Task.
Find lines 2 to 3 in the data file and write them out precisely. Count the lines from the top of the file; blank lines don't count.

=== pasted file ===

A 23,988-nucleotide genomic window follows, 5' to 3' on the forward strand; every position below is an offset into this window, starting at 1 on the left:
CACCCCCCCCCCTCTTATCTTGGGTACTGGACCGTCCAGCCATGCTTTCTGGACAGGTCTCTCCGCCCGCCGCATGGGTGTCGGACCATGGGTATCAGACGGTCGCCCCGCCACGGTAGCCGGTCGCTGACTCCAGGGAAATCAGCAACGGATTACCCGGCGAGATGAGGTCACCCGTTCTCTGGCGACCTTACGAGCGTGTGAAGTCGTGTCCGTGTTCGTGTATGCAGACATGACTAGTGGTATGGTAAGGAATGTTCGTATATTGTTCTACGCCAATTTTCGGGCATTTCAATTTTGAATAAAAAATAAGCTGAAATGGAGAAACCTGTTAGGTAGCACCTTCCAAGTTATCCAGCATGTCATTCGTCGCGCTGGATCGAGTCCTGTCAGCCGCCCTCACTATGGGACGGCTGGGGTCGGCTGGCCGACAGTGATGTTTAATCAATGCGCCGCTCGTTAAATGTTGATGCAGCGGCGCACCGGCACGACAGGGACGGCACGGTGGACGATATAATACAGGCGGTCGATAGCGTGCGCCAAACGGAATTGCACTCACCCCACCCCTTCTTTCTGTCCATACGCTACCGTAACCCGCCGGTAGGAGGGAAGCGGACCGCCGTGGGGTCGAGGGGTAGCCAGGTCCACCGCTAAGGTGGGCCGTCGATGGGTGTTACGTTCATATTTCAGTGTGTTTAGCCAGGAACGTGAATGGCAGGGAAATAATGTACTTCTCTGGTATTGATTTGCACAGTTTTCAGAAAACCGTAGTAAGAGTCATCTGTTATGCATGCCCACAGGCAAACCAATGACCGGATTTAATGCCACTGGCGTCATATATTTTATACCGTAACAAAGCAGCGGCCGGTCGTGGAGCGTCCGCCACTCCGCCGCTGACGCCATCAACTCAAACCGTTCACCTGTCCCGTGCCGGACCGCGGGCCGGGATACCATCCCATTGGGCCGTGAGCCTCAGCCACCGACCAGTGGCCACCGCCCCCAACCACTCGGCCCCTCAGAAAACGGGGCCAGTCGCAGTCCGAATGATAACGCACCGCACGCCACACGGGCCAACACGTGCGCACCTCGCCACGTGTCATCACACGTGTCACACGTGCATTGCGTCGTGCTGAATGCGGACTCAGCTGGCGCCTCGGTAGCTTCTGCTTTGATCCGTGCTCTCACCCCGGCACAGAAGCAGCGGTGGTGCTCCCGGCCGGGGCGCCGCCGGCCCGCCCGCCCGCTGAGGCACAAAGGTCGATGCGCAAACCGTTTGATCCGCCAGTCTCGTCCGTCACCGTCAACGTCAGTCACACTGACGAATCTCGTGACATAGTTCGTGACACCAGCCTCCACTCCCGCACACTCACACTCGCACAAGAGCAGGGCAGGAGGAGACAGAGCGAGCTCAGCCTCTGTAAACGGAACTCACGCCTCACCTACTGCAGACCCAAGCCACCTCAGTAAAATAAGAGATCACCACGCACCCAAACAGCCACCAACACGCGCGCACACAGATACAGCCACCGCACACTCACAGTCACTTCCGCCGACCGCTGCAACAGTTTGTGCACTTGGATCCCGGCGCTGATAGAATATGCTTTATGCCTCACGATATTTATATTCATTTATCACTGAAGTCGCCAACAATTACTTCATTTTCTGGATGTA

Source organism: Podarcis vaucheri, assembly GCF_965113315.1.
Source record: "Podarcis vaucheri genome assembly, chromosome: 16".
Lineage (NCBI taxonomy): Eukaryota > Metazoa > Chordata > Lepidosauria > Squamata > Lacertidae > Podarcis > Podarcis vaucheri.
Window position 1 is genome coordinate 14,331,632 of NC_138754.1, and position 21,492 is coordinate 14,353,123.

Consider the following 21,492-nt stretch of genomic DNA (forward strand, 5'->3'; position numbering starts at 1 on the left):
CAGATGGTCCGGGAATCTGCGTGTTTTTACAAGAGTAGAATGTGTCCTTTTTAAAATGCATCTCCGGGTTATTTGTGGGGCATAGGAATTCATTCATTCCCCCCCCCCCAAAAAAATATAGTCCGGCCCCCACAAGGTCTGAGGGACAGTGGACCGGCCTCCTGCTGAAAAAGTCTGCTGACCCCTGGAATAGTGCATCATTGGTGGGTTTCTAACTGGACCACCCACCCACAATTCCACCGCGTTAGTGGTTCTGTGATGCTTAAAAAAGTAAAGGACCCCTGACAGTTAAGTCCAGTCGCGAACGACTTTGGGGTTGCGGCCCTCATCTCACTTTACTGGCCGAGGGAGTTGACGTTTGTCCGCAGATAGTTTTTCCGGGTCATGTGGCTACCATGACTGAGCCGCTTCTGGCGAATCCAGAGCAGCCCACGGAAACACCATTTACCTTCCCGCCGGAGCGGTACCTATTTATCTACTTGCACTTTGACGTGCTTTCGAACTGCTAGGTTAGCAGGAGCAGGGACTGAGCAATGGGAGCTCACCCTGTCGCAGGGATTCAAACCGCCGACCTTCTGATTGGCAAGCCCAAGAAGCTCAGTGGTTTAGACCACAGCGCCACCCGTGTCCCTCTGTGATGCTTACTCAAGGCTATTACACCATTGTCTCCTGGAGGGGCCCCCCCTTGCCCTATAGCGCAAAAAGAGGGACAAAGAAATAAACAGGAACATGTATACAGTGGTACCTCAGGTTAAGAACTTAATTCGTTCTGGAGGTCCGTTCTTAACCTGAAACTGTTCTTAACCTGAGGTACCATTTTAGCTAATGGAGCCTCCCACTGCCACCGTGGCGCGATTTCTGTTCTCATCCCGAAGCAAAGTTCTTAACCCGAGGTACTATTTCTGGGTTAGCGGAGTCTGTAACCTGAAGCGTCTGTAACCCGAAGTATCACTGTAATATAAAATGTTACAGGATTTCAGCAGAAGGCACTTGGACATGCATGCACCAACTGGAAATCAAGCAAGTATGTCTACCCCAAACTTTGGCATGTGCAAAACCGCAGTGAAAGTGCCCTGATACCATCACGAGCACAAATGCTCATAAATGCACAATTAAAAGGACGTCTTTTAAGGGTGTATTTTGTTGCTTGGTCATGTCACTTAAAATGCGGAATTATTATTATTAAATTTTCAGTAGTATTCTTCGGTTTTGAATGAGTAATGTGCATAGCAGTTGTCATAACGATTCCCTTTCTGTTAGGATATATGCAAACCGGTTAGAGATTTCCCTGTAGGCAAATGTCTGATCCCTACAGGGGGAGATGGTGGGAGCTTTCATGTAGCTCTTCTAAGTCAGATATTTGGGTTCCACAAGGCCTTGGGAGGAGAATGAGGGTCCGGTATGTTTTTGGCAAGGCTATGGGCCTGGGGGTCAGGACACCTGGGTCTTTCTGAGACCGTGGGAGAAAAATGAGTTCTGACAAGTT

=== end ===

CACCCCCCCCCCTCTTATCTTGGGTACTGGACCGTCCAGCCATGCTTTCTGGACAGGTCTCTCCGCCCGCCGCATGGGTGTCGGACCATGGGTATCAGACGGTCGCCCCGCCACGGTAGCCGGTCGCTGACTCCAGGGAAATCAGCAACGGATTACCCGGCGAGATGAGGTCACCCGTTCTCTGGCGACCTTACGAGCGTGTGAAGTCGTGTCCGTGTTCGTGTATGCAGACATGACTAGTGGTATGGTAAGGAATGTTCGTATATTGTTCTACGCCAATTTTCGGGCATTTCAATTTTGAATAAAAAATAAGCTGAAATGGAGAAACCTGTTAGGTAGCACCTTCCAAGTTATCCAGCATGTCATTCGTCGCGCTGGATCGAGTCCTGTCAGCCGCCCTCACTATGGGACGGCTGGGGTCGGCTGGCCGACAGTGATGTTTAATCAATGCGCCGCTCGTTAAATGTTGATGCAGCGGCGCACCGGCACGACAGGGACGGCACGGTGGACGATATAATACAGGCGGTCGATAGCGTGCGCCAAACGGAATTGCACTCACCCCACCCCTTCTTTCTGTCCATACGCTACCGTAACCCGCCGGTAGGAGGGAAGCGGACCGCCGTGGGGTCGAGGGGTAGCCAGGTCCACCGCTAAGGTGGGCCGTCGATGGGTGTTACGTTCATATTTCAGTGTGTTTAGCCAGGAACGTGAATGGCAGGGAAATAATGTACTTCTCTGGTATTGATTTGCACAGTTTTCAGAAAACCGTAGTAAGAGTCATCTGTTATGCATGCCCACAGGCAAACCAATGACCGGATTTAATGCCACTGGCGTCATATATTTTATACCGTAACAAAGCAGCGGCCGGTCGTGGAGCGTCCGCCACTCCGCCGCTGACGCCATCAACTCAAACCGTTCACCTGTCCCGTGCCGGACCGCGGGCCGGGATACCATCCCATTGGGCCGTGAGCCTCAGCCACCGACCAGTGGCCACCGCCCCCAACCACTCGGCCCCTCAGAAAACGGGGCCAGTCGCAGTCCGAATGATAACGCACCGCACGCCACACGGGCCAACACGTGCGCACCTCGCCACGTGTCATCACACGTGTCACACGTGCATTGCGTCGTGCTGAATGCGGACTCAGCTGGCGCCTCGGTAGCTTCTGCTTTGATCCGTGCTCTCACCCCGGCACAGAAGCAGCGGTGGTGCTCCCGGCCGGGGCGCCGCCGGCCCGCCCGCCCGCTGAGGCACAAAGGTCGATGCGCAAACCGTTTGATCCGCCAGTCTCGTCCGTCACCGTCAACGTCAGTCACACTGACGAATCTCGTGACATAGTTCGTGACACCAGCCTCCACTCCCGCACACTCACACTCGCACAAGAGCAGGGCAGGAGGAGACAGAGCGAGCTCAGCCTCTGTAAACGGAACTCACGCCTCACCTACTGCAGACCCAAGCCACCTCAGTAAAATAAGAGATCACCACGCACCCAAACAGCCACCAACACGCGCGCACACAGATACAGCCACCGCACACTCACAGTCACTTCCGCCGACCGCTGCAACAGTTTGTGCACTTGGATCCCGGCGCTGATAGAATATGCTTTATGCCTCACGATATTTATATTCATTTATCACTGAAGTCGCCAACAATTACTTCATTTTCTGGATGTA

Source organism: Podarcis vaucheri, assembly GCF_965113315.1.